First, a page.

O, Virginia, I must tell you I got a letter from Mr. Demaning and I was glad to get it. Dear wife, I am lonesome by times for you as my thoughts wander back to you both night and day. And my dear little boy that I think so much of. Dear wife, these are trying times for us both to be parted from each other, not knowing but we never shall meet on this earth again. But dear wife, let us put our trust in Him that reigns on high. O dear wife, it seems curious when I think of by-gone days and of things that have passed and gone, never more to return again. But keep up good courage for the present as we have both been very lucky since I enlisted on account of sickness as I must expect to not enjoy good health all the time on account of being exposed to the weather that is so changeable—especially in the winter season. But spring is drawing nigh and I am glad of it.

Perhaps there will soon be some fighting to do. If we have to fight, the sooner the better and have it done with. But I honestly think we shall not see the end of this war for one year to come.

Dear wife, I shall get a furlough if there is any granted to the men but it is no use as yet for they will not grant any before we have been in the service 6 months. Give my love to all friends and may God bless and protect you in all your trials and bless you with good health. So no more this time.

From your loving husband, — James Delmage

¹ Camp California was the home of the 5th New Hampshire from 30 November 1861 to 10 March 1862 — approximately 100 days. The camp was described as an oblong square, the Sibley tents arranged in ten rows with five tents in a row.


Saturday Evening
Camp California ¹
February 22, 1862

Dear Wife and Son,

I commence this evening to send you a few lines to let you know I am well and hope that this may find you the same. I received your kind and welcome letter today with 6 stamps which makes 18 stamps I have received from you and I can assure your letters are welcomely received by me. Give my love to all friends and you are the only one that answers for all. I write so many I begin to think that I shall quit writing to all but you.

You spoke about answering Delias letters. I have written to her last. As for letting Mrs. Gear’s folks read my letters, you may do as you have a mind to about letting any person reading them — only the one that reads them to you.

There was great times here yesterday among the soldiers and we enjoyed our time very much. The New Hampshire Battery was here and had dinner with us and fired 50 rounds in their cannons and we supported them and had fifteen rounds of blank cartridges which made quite a noise. There is some talk of us going back to Washington and be Gen. McClellan’s guard but I do not think it is true for it is too good news as I think we shall go the other way towards Richmond.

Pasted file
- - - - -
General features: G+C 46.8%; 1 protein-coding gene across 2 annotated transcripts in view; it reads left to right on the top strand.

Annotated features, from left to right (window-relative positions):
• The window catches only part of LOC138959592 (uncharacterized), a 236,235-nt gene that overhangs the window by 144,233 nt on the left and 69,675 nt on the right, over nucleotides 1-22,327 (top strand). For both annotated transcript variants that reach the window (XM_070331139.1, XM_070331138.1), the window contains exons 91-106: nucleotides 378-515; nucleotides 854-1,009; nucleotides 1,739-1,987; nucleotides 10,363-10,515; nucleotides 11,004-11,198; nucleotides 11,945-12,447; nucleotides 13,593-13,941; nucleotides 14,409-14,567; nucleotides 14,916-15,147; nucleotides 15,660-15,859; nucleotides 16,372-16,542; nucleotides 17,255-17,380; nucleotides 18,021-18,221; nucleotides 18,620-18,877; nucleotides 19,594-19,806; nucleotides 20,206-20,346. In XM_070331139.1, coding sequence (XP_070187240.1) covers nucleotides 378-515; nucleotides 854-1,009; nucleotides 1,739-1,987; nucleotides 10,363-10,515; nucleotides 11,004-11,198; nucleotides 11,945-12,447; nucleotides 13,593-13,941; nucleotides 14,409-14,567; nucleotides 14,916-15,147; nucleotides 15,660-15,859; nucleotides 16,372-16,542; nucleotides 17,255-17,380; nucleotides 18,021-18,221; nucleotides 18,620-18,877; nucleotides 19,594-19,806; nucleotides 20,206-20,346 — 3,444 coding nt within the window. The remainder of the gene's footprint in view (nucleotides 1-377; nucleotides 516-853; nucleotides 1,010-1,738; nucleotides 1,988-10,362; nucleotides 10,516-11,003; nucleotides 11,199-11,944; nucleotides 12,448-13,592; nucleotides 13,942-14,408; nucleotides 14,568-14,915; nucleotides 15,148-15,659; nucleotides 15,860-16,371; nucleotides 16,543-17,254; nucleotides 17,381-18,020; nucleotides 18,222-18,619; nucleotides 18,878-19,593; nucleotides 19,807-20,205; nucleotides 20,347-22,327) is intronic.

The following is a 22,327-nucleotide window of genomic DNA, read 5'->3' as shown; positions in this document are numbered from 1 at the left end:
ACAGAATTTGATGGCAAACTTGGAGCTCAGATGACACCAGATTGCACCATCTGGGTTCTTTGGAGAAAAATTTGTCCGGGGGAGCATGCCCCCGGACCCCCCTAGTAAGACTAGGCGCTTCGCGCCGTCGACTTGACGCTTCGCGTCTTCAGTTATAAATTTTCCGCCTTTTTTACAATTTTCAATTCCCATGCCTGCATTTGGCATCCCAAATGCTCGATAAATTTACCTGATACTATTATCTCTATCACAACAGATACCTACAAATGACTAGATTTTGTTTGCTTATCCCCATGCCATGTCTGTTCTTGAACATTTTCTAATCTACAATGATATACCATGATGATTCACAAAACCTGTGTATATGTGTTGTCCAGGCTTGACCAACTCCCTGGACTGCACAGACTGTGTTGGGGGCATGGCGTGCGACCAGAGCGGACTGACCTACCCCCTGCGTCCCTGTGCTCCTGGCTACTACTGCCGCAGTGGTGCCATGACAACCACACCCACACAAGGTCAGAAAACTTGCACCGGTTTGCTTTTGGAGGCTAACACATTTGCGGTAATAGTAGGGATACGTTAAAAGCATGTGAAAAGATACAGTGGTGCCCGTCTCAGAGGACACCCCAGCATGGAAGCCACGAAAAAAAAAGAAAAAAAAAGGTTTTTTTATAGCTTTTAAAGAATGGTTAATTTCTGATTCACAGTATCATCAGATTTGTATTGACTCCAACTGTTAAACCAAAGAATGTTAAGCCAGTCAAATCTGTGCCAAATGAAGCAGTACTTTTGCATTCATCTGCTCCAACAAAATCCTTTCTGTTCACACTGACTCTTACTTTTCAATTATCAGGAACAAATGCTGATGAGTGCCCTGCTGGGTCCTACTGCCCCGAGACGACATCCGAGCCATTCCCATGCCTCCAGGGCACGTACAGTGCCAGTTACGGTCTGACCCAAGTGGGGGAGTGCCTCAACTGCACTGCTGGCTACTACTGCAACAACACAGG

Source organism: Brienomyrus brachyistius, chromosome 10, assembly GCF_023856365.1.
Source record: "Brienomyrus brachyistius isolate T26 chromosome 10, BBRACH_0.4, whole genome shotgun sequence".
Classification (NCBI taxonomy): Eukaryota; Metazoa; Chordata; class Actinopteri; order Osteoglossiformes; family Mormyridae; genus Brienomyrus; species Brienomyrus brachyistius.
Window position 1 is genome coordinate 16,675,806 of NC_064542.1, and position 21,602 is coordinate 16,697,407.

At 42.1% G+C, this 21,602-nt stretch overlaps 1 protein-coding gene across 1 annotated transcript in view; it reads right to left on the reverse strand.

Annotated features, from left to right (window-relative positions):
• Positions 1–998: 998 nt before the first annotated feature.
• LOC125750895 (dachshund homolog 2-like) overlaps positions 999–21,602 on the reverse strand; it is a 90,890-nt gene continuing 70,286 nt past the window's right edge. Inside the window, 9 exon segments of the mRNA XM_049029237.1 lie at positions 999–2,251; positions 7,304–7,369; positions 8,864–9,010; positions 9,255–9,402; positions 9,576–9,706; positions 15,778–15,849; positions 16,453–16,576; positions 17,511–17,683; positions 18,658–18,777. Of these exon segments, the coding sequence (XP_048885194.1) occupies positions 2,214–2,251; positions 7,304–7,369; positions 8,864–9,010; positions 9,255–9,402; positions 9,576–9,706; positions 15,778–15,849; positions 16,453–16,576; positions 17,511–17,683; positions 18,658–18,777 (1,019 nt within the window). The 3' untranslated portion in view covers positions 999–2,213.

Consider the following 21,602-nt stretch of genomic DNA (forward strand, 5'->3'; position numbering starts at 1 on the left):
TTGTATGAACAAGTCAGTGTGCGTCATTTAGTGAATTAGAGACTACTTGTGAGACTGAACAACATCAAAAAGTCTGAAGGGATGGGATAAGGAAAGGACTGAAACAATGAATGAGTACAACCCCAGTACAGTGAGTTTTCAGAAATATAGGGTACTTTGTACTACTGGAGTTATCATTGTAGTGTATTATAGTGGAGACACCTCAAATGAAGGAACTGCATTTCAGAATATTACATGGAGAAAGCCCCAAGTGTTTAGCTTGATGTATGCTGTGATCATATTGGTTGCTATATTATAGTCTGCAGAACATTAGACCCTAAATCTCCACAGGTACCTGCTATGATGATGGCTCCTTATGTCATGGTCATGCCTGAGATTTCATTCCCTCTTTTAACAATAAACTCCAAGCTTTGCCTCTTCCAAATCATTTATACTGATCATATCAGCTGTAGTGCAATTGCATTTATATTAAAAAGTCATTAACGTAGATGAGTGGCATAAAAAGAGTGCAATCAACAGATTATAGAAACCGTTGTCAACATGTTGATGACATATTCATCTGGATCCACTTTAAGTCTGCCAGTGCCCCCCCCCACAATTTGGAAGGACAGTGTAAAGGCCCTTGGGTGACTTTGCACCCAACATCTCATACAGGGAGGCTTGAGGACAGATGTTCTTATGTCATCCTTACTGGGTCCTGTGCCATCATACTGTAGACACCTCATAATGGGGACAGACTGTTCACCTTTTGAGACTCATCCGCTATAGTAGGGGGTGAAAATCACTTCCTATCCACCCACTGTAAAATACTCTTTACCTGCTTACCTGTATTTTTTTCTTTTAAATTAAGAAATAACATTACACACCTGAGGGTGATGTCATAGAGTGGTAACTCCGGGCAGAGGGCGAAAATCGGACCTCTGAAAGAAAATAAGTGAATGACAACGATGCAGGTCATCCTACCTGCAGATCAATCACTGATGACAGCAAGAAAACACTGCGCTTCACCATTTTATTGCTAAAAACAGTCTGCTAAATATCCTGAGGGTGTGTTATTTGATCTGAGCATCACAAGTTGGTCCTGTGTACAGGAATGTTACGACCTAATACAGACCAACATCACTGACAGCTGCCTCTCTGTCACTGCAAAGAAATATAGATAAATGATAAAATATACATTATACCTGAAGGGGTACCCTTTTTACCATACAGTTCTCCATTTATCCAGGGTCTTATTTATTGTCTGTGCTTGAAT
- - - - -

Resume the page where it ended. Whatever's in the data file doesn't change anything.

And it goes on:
You spoke about fancy paper. I do not know what you mean. I wrote you a letter that was written on a fancy sheet of paper with a map on one side which costs 10 cents a sheet and I hope you have got it as I should hate to have it lost. I did not send you only 4 letters this last week as I was on guard one day and could not write to you.

Our Second Lieutenant [C. O. Ballou] is discharged from our company and has gone in Company K as First Lieutenant and our Sergeant [R. G.] Austin in color bearer of the regiment.

I am glad that John Lawrence is promoted. ² They have to get the Claremont boys if they want a smart man. John Young is in the hospital yet but he is getting better and Albert Howe had a letter from his wife. She is in Rhode Island. There is any quantity of men here. Be sure and direct your letters to me in this way: James Delmage, Alexandria, Va., 5th New Hampshire Volunteers, Co. G, care of Captain [Charles H.] Long, and then I shall be sure and get them all. I have lost Jack Davis’ letter but I expect a letter from him every day and then I shall send it to you.

There is some stirring news here today. They say that the rebels are evacuating Centreville and it if it is so, we are off soon and I hope that victory will crown us as far as we advance on to them. I have sent a letter to Israel’s wife and let me know if she has got it. tell Israel he must let me know all the news. Kiss my son for me. We are going to have a general inspection tomorrow at 10 o’clock so no more this time. From your loving husband, as ever, — James Delmage

P.S. Goodbye dear wife and son for this time, — J. D.

¹ Camp California was the home of the 5th New Hampshire from 30 November 1861 to 10 March 1862 — approximately 100 days. The camp was described as an oblong square, the Sibley tents arranged in ten rows with five tents in a row.

² John W. Lawrence of Cos. E & C — a resident of Claremont — was promoted from sergeant to 2nd Lieutenant of Co. C on 16 February 1862. He was wounded on 1 July 1862 at the Malvern Hill and resigned his commission in October 1862.


2 thoughts on “1861: James Delmage to Virginia (Lattimore) Delmage

  1. Hi – one of the soldiers identified in this letter (Nathan Shea) is actually Walter O’Shea. You can see the first name is Walter in the letter image. I checked the 5th NH history and here is Walter O’Shea’s detail: O’Shea, Walter. 5th New Hampshire Infantry, Co. G; b. Ireland; age 19; res. Charlestown; enl. Sept. 27, ’61; must. in Oct. 12, ’61, as Priv.; wd. sev. Sept. 17, ’62, Antietam, Md.; tr. to Invalid Corp. Sept. 1, ‘63; to Co. B, 21st Veteran Reserve Corp.; re-enl. Apr. 20, ‘64; tr. to 5th Independent Co., Veteran Reserve Corp.; des. Sept. 29, ’65, Trenton, N. J.